The Rebel Diamonds
Derek Gossi, lead singer and principal songwriter of The Rebel Diamonds, has a problem. Despite composing quietly earnest songs that chronicle the faith, longing, and loss of adolescence, he wishes he could write happier songs. Not the blissfully unaware, Bobby McFerrin kind of happy, or even the jackhammer Prozac anthems of the happy hardcore scene, but something a bit more, well, hopeful.
“I have trouble writing about cheerful things,” says Gossi. “Lately I’ve been trying to write more optimistic stuff. Things with a happy realization. But honestly, it’s hard for me to do because I’m predisposed to the opposite. The music that I want to write, it’s hard for me to write.”
Of course, writing songs filled with frustration and despair isn’t necessarily a bad thing—groups from The Smiths to Dashboard Confessional have carved entire careers around the idea. But in Gossi’s defense, he’s already halfway there. Though the Rebel Diamonds’ lyrics are melancholy, the music is far from cheerless. The catchy, nearly pop-perfect “Laudanum” is a prime example. The song’s strumming, buoyant guitars act as a counterpoint to the lyrics which Gossi says are about “guys who go for girls who are bad influences [and end up] destroying themselves.” The result is an almost Brechtian alienation, with the listener pulled in two directions simultaneously.
“If you ignore the lyrics a lot of the actual music, especially the guitar parts, are happy,” says drummer and vocalist Leanne Howard. “If our band tries to make a happy song—which ‘Laudanum’ was before Derek wrote the words—the music is usually happy. Actually, I like what we do. I think the best kind of art is when it’s really beautiful and breaks your heart at the same time.”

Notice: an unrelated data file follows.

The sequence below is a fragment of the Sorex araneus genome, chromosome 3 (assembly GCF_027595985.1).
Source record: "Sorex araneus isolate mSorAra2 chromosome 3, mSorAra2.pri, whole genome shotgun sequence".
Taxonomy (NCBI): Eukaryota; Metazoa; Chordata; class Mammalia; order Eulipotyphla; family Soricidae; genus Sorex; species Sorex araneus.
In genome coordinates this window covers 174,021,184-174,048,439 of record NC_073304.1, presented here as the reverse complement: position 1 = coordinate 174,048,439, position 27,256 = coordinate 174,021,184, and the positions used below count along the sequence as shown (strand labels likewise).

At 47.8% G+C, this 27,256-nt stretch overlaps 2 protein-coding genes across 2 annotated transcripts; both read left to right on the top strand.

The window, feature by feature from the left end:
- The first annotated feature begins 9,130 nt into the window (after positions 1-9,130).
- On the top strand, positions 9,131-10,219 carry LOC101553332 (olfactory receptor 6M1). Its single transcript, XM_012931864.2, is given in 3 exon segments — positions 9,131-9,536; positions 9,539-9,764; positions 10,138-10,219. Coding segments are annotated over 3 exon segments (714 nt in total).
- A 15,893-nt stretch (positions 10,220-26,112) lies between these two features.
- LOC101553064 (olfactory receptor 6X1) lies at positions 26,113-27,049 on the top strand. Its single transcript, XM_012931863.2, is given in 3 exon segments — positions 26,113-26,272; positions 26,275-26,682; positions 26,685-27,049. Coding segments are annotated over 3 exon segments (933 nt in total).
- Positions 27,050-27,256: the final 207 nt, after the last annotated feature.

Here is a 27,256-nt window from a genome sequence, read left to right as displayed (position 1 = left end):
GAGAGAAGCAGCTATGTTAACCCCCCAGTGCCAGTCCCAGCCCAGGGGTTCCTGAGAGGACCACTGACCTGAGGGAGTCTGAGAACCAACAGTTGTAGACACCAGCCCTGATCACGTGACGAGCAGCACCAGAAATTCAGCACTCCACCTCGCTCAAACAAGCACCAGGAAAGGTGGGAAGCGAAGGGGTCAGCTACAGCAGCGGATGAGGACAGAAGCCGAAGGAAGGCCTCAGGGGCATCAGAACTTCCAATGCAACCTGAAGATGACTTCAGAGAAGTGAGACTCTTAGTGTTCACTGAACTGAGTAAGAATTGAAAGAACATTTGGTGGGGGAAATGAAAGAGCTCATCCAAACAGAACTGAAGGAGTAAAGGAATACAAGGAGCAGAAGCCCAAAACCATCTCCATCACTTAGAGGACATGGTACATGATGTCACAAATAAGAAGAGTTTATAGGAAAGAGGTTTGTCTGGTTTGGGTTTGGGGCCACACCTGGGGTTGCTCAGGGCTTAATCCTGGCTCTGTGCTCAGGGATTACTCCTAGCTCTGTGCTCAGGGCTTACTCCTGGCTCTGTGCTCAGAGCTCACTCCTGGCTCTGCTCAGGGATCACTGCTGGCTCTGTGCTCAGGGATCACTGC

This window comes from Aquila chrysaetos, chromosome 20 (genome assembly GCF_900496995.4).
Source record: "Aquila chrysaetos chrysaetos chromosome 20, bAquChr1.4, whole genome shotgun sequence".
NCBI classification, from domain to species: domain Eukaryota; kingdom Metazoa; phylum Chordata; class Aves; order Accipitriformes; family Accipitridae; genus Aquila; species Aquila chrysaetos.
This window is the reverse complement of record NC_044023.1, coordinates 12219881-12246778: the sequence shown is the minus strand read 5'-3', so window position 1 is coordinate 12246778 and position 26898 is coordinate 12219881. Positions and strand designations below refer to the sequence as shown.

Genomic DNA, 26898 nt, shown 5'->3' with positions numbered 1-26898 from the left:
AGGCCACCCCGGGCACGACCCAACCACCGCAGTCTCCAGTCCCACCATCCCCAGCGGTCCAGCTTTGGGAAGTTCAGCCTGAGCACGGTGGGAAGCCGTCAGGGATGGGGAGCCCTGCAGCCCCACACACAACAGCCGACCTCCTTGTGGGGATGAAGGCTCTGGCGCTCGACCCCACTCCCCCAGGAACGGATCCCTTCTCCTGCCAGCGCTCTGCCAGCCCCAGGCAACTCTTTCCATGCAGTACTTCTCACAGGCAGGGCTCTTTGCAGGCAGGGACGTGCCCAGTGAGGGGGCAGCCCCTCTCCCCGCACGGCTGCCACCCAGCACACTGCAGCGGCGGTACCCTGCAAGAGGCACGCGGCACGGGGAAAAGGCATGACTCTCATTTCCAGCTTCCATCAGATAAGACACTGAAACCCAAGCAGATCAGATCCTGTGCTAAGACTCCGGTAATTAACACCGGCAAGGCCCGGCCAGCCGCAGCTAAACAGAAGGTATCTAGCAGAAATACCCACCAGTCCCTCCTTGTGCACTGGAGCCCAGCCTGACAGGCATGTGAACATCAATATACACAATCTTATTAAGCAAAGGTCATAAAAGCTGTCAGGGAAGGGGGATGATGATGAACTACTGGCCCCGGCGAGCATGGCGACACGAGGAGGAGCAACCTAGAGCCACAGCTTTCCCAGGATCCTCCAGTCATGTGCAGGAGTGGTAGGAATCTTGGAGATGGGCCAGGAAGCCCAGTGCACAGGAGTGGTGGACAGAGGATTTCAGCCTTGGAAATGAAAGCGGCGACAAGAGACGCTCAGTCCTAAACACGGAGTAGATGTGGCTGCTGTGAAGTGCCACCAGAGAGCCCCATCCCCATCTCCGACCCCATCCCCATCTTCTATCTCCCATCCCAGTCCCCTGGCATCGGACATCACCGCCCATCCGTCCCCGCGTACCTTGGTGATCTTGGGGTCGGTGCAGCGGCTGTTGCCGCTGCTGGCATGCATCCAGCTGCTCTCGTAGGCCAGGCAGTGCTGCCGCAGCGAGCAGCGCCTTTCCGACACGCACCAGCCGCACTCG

Many of the band’s songs exhibit these contradictions—blithe, euphoric guitars and strings, undercut by lyrics of loneliness and distance. Even the photo on the band’s MySpace page reinforces these tensions. In the picture, Gossi and Howard sit against a brick wall, holding hands with arms outstretched, looking somewhat longingly at each other but separated by a curious amount of space. Bassist Steve Caplan sits a few feet away, staring on impassively. Warm and cold, soft and hard, close and distant—the photo is a metaphor for the band’s essence.
But it’s another picture that provides inspiration for Gossi. In the black and white band photo, a rickety fence stands off to the right and a brick building with a door that says “300 1/2” is on the left. The band members, whose expressions have the stoicism of those in the painting American Gothic, look out at the camera as a gray sky fades to darkness.
“It’s on the wall in our jam room and I like to stare at it when I’m writing songs,” says Gossi. “I try to think about how I can bring that image out in the actual songs. If a song doesn’t fit with that picture, if it’s not deep enough, then I know it’s not going to be any good.”
“It’s sort of our style to be depressed and distant, but still have an underlying current that things are going to be OK,” says Caplan. “There have been multiple times when I’m in the jam room and Derek shows me something he wrote and it always sounds to me like ‘everything has gone wrong, but it will be OK.'”